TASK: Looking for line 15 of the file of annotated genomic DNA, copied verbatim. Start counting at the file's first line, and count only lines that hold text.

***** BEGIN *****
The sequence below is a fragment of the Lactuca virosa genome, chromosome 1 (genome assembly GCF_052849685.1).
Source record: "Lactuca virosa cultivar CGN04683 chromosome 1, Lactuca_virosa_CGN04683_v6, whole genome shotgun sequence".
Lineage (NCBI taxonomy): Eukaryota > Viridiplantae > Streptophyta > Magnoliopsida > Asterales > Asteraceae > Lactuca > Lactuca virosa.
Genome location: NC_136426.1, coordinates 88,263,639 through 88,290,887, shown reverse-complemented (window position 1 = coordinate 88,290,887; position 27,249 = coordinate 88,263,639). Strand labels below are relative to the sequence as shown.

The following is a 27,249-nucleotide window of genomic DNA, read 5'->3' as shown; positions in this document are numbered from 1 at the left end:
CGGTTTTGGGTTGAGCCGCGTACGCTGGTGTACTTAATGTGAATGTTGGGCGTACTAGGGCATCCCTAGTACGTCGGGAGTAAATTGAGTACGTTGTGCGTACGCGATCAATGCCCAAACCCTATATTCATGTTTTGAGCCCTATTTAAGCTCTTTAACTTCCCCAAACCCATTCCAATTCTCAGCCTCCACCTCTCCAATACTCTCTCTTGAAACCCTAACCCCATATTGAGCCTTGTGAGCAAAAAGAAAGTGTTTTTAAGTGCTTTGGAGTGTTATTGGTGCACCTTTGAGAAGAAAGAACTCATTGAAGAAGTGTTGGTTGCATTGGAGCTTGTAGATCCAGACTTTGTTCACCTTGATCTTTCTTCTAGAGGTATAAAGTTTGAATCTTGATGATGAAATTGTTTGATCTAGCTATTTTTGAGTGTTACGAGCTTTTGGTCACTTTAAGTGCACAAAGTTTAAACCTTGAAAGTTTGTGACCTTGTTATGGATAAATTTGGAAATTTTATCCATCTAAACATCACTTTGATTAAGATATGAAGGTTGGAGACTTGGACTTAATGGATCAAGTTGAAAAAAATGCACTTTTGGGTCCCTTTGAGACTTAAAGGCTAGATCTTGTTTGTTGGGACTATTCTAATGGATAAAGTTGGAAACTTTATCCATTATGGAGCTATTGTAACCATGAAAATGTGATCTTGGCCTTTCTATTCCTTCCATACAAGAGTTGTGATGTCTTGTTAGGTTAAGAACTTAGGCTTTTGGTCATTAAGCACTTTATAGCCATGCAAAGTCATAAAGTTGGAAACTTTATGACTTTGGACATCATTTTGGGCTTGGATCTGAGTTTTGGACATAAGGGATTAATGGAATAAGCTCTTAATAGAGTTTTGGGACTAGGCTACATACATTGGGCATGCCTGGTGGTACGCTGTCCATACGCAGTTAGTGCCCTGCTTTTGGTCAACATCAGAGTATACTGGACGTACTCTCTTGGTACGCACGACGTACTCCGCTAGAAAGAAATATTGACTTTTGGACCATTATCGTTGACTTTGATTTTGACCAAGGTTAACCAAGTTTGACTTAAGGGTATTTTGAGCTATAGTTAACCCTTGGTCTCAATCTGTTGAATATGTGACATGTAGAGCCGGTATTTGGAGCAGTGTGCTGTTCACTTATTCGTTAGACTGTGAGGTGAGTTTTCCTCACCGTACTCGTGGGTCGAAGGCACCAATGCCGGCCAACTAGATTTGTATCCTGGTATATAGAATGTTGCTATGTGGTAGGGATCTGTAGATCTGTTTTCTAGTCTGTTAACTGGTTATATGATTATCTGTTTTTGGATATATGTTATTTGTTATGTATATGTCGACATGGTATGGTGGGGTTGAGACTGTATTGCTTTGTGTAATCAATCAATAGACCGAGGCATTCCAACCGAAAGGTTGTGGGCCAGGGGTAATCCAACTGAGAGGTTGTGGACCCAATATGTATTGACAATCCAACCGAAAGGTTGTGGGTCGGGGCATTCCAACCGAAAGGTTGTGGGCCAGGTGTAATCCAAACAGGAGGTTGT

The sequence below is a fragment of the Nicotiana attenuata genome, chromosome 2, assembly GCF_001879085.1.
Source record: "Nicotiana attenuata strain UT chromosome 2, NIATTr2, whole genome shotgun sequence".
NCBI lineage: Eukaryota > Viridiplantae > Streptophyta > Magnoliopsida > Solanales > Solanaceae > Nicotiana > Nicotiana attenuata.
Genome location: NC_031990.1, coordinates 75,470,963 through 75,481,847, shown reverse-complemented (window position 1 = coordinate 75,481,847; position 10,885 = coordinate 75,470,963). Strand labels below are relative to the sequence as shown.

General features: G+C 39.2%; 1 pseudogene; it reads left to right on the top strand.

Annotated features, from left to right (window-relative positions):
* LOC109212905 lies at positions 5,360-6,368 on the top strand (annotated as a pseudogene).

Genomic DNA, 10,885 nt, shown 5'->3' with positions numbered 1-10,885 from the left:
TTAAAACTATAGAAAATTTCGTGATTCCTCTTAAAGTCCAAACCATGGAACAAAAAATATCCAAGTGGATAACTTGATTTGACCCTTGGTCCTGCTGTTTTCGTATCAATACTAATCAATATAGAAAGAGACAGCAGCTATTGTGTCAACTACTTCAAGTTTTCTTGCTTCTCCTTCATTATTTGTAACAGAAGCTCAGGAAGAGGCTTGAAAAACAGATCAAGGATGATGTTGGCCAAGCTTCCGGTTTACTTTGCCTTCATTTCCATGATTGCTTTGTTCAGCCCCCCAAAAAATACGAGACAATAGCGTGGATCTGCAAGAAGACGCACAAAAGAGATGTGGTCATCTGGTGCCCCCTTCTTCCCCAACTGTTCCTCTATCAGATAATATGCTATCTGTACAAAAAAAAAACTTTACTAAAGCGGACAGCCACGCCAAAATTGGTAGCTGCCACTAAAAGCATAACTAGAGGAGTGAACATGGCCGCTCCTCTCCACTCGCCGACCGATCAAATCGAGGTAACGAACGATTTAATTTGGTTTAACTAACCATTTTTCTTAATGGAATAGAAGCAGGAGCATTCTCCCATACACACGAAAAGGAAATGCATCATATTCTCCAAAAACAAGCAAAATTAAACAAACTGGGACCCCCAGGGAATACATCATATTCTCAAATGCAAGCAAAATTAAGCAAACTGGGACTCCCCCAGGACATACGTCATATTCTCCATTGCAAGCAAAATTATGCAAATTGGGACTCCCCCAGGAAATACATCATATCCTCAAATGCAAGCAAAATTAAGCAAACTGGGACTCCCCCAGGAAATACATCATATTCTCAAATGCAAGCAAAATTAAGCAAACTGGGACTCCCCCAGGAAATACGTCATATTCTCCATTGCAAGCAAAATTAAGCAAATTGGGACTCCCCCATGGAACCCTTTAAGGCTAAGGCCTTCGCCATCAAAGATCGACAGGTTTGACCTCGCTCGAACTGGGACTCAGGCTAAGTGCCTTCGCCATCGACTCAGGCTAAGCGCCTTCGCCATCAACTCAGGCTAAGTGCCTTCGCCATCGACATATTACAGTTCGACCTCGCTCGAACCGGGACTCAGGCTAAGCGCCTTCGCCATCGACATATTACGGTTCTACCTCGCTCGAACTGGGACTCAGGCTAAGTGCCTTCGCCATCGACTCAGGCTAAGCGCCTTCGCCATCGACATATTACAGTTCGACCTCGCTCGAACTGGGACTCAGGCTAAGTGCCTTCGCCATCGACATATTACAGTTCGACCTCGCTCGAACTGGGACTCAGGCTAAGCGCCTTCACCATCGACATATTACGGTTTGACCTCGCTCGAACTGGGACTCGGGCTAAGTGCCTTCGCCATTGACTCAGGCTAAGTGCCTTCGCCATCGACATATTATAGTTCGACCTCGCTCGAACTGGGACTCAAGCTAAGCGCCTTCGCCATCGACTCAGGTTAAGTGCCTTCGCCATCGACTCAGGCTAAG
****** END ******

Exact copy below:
TTAAAACTATAGAAAATTTCGTGATTCCTCTTAAAGTCCAAACCATGGAACAAAAAATATCCAAGTGGATAACTTGATTTGACCCTTGGTCCTGCTGTTTTCGTATCAATACTAATCAATATAGAAAGAGACAGCAGCTATTGTGTCAACTACTTCAAGTTTTCTTGCTTCTCCTTCATTATTTGTAACAGAAGCTCAGGAAGAGGCTTGAAAAACAGATCAAGGATGATGTTGGCCAAGCTTCCGGTTTACTTTGCCTTCATTTCCATGATTGCTTTGTTCAGCCCCCCAAAAAATACGAGACAATAGCGTGGATCTGCAAGAAGACGCACAAAAGAGATGTGGTCATCTGGTGCCCCCTTCTTCCCCAACTGTTCCTCTATCAGATAATATGCTATCTGTACAAAAAAAAAACTTTACTAAAGCGGACAGCCACGCCAAAATTGGTAGCTGCCACTAAAAGCATAACTAGAGGAGTGAACATGGCCGCTCCTCTCCACTCGCCGACCGATCAAATCGAGGTAACGAACGATTTAATTTGGTTTAACTAACCATTTTTCTTAATGGAATAGAAGCAGGAGCATTCTCCCATACACACGAAAAGGAAATGCATCATATTCTCCAAAAACAAGCAAAATTAAACAAACTGGGACCCCCAGGGAATACATCATATTCTCAAATGCAAGCAAAATTAAGCAAACTGGGACTCCCCCAGGACATACGTCATATTCTCCATTGCAAGCAAAATTATGCAAATTGGGACTCCCCCAGGAAATACATCATATCCTCAAATGCAAGCAAAATTAAGCAAACTGGGACTCCCCCAGGAAATACATCATATTCTCAAATGCAAGCAAAATTAAGCAAACTGGGACTCCCCCAGGAAATACGTCATATTCTCCATTGCAAGCAAAATTAAGCAAATTGGGACTCCCCCATGGAACCCTTTAAGGCTAAGGCCTTCGCCATCAAAGATCGACAGGTTTGACCTCGCTCGAACTGGGACTCAGGCTAAGTGCCTTCGCCATCGACTCAGGCTAAGCGCCTTCGCCATCAACTCAGGCTAAGTGCCTTCGCCATCGACATATTACAGTTCGACCTCGCTCGAACCGGGACTCAGGCTAAGCGCCTTCGCCATCGACATATTACGGTTCTACCTCGCTCGAACTGGGACTCAGGCTAAGTGCCTTCGCCATCGACTCAGGCTAAGCGCCTTCGCCATCGACATATTACAGTTCGACCTCGCTCGAACTGGGACTCAGGCTAAGTGCCTTCGCCATCGACATATTACAGTTCGACCTCGCTCGAACTGGGACTCAGGCTAAGCGCCTTCACCATCGACATATTACGGTTTGACCTCGCTCGAACTGGGACTCGGGCTAAGTGCCTTCGCCATTGACTCAGGCTAAGTGCCTTCGCCATCGACATATTATAGTTCGACCTCGCTCGAACTGGGACTCAAGCTAAGCGCCTTCGCCATCGACTCAGGTTAAGTGCCTTCGCCATCGACTCAGGCTAAG